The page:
…it is obvious that corporate tax avoidance is not going away any time soon. It is impossible to eliminate it as long as there are creative and innovative people to unravel tax systems and regulations. May be, it is a necessary evil – a tolerable act of irresponsibility – and a price for the benefits of entrepreneurial capitalism.
Benjamin Franklin, one of the founding fathers of the United States, is reputed to have said: “In this world nothing can be said to be certain, except death and taxes”. This statement couldn’t be more true today. The recent row over Google’s and Apple’s and now Facebook’s tax deals in Europe is reinforcing the dogged certainty of taxes, and their challenges to big businesses, in public debates.
Given that corporate taxation is often driven by different and often divergent interests between businesses and governments, it has always been a vexing concern for both. While businesses are profit-driven, governments pursue social welfare. In some cases, both interests can be reconciled through regulation. However, corporate responses to taxation are also largely influenced by national competition; where countries with tough corporate taxation may not constitute favourable destinations for businesses, especially for multinational corporations.
Unsurprisingly, most firms would want to distance themselves from the social welfare maximisation agenda. The common belief is that it is the role of the government and the civil society to pursue the maximisation of social welfare, whilst firms chase profits. This understanding of firms and the dichotomisation of roles in the society have become so entrenched, over time, that it is often difficult not to agree that the business of business is business.
In a recent letter to the Financial Times (January 28, 2016) Peter Barron, Google’s European public affairs chief, strongly reiterated this view: “Governments make tax law, the tax authorities independently enforce the law and Google complies with the law”. But there is no water-tight regulation; and many regulatory systems are dotted with loopholes, some of which could be exploited through creative and efficient corporate tax planning and avoidance schemes.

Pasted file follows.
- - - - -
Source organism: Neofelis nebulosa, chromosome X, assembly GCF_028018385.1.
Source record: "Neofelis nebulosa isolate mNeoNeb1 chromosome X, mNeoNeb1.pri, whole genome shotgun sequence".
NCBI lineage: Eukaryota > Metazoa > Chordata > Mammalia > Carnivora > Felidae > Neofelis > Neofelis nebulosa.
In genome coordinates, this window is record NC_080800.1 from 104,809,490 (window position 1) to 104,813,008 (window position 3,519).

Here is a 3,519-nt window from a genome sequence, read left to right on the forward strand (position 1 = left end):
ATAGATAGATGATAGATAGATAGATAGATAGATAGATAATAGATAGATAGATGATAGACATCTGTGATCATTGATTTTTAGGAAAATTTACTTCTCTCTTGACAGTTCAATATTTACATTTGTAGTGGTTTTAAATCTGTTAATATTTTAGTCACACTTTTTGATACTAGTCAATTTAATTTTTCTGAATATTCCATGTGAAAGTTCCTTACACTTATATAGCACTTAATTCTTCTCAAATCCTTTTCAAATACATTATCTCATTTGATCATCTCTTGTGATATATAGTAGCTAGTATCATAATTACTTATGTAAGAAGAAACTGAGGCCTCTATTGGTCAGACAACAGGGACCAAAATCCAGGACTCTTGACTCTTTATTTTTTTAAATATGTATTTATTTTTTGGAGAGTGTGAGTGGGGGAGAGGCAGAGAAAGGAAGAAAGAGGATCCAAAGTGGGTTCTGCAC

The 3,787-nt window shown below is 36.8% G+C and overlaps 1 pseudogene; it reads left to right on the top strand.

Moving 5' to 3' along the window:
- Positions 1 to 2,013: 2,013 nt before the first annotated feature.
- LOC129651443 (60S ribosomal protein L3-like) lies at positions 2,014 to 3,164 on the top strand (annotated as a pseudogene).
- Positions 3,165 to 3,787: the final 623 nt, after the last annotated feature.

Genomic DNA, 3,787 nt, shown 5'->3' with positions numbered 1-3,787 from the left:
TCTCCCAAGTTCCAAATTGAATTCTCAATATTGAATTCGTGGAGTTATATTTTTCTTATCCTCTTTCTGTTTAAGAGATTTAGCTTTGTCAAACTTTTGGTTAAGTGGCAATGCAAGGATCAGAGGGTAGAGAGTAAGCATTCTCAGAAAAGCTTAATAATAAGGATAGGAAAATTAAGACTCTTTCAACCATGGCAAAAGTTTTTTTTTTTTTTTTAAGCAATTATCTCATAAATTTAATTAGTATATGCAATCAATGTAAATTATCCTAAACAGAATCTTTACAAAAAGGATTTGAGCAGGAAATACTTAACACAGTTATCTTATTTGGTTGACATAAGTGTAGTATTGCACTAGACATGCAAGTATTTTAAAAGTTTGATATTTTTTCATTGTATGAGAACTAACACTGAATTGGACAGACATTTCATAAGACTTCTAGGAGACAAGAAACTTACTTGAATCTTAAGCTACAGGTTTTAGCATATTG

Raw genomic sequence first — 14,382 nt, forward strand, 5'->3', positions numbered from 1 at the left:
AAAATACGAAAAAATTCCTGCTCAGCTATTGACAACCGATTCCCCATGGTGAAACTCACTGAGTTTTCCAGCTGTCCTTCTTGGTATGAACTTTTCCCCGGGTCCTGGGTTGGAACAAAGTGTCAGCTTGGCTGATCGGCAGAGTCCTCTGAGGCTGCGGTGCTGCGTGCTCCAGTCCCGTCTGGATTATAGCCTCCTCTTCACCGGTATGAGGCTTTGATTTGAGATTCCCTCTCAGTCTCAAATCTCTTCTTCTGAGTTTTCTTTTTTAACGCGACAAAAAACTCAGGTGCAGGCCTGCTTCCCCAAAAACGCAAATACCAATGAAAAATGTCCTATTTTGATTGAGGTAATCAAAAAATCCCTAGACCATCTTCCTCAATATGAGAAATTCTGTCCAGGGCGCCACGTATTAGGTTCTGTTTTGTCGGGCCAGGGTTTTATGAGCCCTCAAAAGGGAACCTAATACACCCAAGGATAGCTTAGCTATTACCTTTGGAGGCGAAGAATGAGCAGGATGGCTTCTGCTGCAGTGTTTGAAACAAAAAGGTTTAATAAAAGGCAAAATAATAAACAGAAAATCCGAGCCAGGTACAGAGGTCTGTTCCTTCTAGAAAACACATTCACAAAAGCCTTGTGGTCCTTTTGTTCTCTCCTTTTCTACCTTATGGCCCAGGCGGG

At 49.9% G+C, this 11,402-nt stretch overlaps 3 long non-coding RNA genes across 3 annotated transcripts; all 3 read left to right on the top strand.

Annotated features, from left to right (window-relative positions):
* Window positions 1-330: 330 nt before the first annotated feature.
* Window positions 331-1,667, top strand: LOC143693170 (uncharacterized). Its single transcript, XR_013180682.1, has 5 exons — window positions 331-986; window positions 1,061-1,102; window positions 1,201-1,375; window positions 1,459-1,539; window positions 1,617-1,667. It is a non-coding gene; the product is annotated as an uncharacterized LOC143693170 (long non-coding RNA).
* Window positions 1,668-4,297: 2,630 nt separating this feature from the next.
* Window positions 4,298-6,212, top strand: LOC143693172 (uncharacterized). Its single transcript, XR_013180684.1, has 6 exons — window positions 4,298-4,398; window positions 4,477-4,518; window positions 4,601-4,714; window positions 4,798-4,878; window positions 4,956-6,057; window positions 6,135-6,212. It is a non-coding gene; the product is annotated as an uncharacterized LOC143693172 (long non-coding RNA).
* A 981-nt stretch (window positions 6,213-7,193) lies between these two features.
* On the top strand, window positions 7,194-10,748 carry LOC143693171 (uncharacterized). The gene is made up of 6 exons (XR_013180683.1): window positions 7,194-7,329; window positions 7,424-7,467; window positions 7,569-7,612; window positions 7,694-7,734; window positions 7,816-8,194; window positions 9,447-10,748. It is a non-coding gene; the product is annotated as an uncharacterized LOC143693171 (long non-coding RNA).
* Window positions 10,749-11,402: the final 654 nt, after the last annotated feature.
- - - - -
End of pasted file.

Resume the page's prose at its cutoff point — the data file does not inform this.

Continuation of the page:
Corporate taxation is also a controversial issue often exacerbated through politics and corporate lobbying. As such, it provides an arena for games and contestations. Set up as a game, it becomes a source of corporate innovation and competitiveness, which is at the heart of most corporate tax planning activities.
Constructed as an innovative practice, tax planning and avoidance appears to creatively escape the purview of normative screening.
A soothing name for this, which is often appealing to the business community, is strategic regulatory arbitrage. The actors in this innovative space often include: tax consultants, lawyers, and financial analysts.
Constructed as an innovative practice, tax planning and avoidance appears to creatively escape the purview of normative screening. However, revenues from corporate taxes to governments are one of the positive impacts of the economic activities of firms in different societies.
The exploitation of loopholes in a regulatory system, whilst often legal, raises an important question with regards to the essence of a regulation and the purpose of the Law – that is, what should count most: the spirit of the Law or the technicalities surrounding its interpretation and implementation? This is rather a matter for jurisprudence, which goes beyond the remits of this piece, but yet relevant to it.